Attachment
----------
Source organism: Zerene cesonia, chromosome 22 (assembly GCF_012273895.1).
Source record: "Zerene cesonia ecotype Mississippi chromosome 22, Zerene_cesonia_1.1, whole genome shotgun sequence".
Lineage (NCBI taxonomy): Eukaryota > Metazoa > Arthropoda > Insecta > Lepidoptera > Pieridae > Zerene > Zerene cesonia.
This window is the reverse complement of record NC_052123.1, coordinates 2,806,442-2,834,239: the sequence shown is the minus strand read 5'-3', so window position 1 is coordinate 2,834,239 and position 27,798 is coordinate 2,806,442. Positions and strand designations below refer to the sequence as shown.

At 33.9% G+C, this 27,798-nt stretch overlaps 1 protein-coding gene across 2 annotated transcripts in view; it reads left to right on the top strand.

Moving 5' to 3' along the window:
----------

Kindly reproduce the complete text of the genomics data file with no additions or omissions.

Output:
Source organism: Zerene cesonia, chromosome 22 (assembly GCF_012273895.1).
Source record: "Zerene cesonia ecotype Mississippi chromosome 22, Zerene_cesonia_1.1, whole genome shotgun sequence".
Lineage (NCBI taxonomy): Eukaryota > Metazoa > Arthropoda > Insecta > Lepidoptera > Pieridae > Zerene > Zerene cesonia.
This window is the reverse complement of record NC_052123.1, coordinates 2,806,442-2,834,239: the sequence shown is the minus strand read 5'-3', so window position 1 is coordinate 2,834,239 and position 27,798 is coordinate 2,806,442. Positions and strand designations below refer to the sequence as shown.

At 33.9% G+C, this 27,798-nt stretch overlaps 1 protein-coding gene across 2 annotated transcripts in view; it reads left to right on the top strand.

Moving 5' to 3' along the window: